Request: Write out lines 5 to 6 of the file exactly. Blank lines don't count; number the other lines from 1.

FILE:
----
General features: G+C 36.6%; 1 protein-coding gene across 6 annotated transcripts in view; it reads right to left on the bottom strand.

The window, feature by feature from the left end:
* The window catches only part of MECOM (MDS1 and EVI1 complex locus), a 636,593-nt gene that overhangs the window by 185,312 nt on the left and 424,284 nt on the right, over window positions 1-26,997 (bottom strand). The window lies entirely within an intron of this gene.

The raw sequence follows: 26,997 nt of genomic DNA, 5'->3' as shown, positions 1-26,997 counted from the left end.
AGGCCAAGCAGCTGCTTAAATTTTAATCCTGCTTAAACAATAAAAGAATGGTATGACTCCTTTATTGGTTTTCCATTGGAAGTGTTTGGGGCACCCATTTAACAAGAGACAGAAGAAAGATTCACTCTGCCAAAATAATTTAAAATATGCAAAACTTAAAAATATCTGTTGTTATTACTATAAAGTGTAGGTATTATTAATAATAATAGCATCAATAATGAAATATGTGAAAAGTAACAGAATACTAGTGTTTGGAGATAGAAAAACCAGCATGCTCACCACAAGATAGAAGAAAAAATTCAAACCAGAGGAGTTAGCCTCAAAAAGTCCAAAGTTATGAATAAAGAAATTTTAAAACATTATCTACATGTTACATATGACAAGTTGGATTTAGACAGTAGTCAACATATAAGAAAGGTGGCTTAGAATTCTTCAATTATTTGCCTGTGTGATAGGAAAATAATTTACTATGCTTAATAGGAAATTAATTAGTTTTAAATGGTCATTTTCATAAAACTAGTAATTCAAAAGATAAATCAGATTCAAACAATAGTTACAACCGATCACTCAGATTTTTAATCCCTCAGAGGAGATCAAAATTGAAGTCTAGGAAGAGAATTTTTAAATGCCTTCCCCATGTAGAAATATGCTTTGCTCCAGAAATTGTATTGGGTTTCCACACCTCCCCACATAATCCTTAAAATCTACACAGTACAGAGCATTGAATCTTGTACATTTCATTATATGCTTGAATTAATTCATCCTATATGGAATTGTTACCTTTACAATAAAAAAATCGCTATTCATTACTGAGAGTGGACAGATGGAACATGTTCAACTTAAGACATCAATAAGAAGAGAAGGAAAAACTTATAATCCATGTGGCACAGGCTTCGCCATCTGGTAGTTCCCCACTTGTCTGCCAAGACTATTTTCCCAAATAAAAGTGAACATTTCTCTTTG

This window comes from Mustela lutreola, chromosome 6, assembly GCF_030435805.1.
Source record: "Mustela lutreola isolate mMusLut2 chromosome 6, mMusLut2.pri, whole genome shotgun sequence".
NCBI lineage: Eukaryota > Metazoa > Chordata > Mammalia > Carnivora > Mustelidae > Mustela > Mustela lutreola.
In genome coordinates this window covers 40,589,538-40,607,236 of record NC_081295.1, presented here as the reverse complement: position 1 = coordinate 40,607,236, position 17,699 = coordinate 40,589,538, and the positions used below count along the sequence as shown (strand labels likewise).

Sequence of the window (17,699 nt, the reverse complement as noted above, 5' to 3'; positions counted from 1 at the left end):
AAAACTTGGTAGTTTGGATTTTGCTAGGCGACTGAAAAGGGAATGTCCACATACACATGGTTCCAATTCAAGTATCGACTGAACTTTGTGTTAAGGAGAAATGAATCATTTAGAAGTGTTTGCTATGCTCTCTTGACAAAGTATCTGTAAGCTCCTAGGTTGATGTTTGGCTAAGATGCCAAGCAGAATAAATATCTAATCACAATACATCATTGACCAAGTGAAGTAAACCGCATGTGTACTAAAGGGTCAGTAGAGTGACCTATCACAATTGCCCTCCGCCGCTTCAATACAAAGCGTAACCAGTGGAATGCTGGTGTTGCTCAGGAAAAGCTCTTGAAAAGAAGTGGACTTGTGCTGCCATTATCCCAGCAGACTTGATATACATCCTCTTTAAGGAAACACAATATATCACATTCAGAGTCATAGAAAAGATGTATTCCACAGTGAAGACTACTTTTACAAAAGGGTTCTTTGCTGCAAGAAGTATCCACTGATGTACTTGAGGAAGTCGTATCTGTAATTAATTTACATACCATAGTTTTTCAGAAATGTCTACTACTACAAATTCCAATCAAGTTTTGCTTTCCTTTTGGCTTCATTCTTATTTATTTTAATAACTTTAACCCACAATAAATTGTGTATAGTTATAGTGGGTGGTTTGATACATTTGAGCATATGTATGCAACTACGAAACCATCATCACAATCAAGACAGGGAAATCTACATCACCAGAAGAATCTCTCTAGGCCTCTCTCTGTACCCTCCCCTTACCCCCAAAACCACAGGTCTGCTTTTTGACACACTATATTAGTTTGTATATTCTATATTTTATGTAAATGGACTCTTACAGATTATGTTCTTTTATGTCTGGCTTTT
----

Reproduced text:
AGGCCAAGCAGCTGCTTAAATTTTAATCCTGCTTAAACAATAAAAGAATGGTATGACTCCTTTATTGGTTTTCCATTGGAAGTGTTTGGGGCACCCATTTAACAAGAGACAGAAGAAAGATTCACTCTGCCAAAATAATTTAAAATATGCAAAACTTAAAAATATCTGTTGTTATTACTATAAAGTGTAGGTATTATTAATAATAATAGCATCAATAATGAAATATGTGAAAAGTAACAGAATACTAGTGTTTGGAGATAGAAAAACCAGCATGCTCACCACAAGATAGAAGAAAAAATTCAAACCAGAGGAGTTAGCCTCAAAAAGTCCAAAGTTATGAATAAAGAAATTTTAAAACATTATCTACATGTTACATATGACAAGTTGGATTTAGACAGTAGTCAACATATAAGAAAGGTGGCTTAGAATTCTTCAATTATTTGCCTGTGTGATAGGAAAATAATTTACTATGCTTAATAGGAAATTAATTAGTTTTAAATGGTCATTTTCATAAAACTAGTAATTCAAAAGATAAATCAGATTCAAACAATAGTTACAACCGATCACTCAGATTTTTAATCCCTCAGAGGAGATCAAAATTGAAGTCTAGGAAGAGAATTTTTAAATGCCTTCCCCATGTAGAAATATGCTTTGCTCCAGAAATTGTATTGGGTTTCCACACCTCCCCACATAATCCTTAAAATCTACACAGTACAGAGCATTGAATCTTGTACATTTCATTATATGCTTGAATTAATTCATCCTATATGGAATTGTTACCTTTACAATAAAAAAATCGCTATTCATTACTGAGAGTGGACAGATGGAACATGTTCAACTTAAGACATCAATAAGAAGAGAAGGAAAAACTTATAATCCATGTGGCACAGGCTTCGCCATCTGGTAGTTCCCCACTTGTCTGCCAAGACTATTTTCCCAAATAAAAGTGAACATTTCTCTTTG

This window comes from Mustela lutreola, chromosome 6, assembly GCF_030435805.1.